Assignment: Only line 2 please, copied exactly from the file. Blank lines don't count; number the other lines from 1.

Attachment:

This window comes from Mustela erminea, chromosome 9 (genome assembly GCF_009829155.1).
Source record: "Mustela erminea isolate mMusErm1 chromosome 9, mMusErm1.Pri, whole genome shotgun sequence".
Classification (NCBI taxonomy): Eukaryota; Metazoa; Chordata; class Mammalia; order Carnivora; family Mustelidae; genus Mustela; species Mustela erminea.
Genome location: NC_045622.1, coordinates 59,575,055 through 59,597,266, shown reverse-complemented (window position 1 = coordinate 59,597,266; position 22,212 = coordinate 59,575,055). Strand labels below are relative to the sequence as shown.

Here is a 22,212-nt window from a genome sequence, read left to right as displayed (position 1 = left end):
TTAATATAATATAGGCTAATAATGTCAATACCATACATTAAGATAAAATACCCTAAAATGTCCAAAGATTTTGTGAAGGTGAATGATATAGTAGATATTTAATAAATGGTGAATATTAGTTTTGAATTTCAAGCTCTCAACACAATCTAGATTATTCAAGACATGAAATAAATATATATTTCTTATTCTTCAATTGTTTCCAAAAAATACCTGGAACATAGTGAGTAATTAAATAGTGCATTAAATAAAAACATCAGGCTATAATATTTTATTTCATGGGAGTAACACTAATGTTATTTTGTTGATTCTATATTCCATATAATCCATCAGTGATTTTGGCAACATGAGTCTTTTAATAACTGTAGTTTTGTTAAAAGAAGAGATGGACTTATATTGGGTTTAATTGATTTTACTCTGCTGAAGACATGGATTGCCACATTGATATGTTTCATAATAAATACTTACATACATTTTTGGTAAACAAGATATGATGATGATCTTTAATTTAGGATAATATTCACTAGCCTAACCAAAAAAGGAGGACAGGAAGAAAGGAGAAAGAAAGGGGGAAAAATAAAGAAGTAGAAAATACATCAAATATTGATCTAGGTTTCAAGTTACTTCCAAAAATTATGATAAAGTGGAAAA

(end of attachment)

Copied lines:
Source record: "Mustela erminea isolate mMusErm1 chromosome 9, mMusErm1.Pri, whole genome shotgun sequence".